Submitted by: Chris Bertani
The late Lord Collingwood described his opinions on the need for a proper education before sending boys to sea in two letters written before and shortly after the Peace of Amiens.
"I will order Mr. ---'s son to be received here with a great deal of pleasure, and do every thing in my power for him. Has he been taught navigation? If his father intended him for the sea, he should have been put to a mathematical school when twelve years old. Boys make very little progress in a ship, without having been well practiced in navigation; and fifteen is too old to begin, for very few take well to the sea at that age. If, however, Mr. --- is determined, he should lose no further time, but have his son taught trigonometry perfectly before he begins navigation. If the boy has any taste for drawing, it will be a great advantage to him, and should be encouraged."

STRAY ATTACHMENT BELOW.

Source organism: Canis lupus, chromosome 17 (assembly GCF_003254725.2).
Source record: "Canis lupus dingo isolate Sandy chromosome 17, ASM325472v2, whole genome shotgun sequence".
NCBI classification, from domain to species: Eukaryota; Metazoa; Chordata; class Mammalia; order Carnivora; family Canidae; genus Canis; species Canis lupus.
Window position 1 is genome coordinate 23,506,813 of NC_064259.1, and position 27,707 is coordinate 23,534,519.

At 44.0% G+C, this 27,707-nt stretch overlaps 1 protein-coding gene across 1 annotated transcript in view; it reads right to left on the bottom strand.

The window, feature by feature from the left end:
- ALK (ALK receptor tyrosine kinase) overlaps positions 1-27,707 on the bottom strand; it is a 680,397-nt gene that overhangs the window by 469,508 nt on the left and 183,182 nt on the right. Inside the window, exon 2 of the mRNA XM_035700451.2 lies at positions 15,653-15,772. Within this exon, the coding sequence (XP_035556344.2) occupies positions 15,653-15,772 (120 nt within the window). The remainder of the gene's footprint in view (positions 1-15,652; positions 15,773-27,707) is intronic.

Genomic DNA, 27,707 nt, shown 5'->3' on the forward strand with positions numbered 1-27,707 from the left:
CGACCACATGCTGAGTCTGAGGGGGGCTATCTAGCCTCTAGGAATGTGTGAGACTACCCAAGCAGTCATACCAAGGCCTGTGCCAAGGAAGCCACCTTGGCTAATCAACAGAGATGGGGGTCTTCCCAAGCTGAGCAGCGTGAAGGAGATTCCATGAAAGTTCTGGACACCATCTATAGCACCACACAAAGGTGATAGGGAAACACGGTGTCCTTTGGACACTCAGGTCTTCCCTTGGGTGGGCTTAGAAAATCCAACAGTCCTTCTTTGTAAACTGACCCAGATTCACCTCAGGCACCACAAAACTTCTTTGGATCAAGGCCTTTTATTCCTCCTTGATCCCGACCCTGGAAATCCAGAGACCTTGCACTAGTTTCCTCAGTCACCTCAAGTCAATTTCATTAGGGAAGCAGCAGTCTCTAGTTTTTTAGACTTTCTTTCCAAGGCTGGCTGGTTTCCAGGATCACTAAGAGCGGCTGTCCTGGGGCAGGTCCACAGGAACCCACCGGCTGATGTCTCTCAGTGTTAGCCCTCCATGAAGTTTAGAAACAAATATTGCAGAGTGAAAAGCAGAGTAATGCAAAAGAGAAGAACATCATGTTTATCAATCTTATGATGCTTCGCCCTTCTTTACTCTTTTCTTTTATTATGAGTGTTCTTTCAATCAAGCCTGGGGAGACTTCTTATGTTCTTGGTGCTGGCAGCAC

[a year later]
"I would recommend his taking him home, and putting him to a good mathematical school, perfecting him, under his own eye, in navigation, astronomy, mechanics, and fortification. He knows now enough of ships to make the application of what he learns easy to him and when his head is well stocked, he will be able to find employment and amusement without having recourse to company, which is as often bad as good. He has sense and spirit enough to make a good officer and an honourable man; but he must make his studies a business, to which he must be entirely devoted: drawing is the best kind of recreation. If he be sent immediately to sea, he may become a good sailor, but not qualified to fill the higher offices of his profession, or to make his way to them."
A selection from the public and private correspondence of Vice-Admiral Lord Collingwood; interspersed with memoirs of his life (Vol 1)
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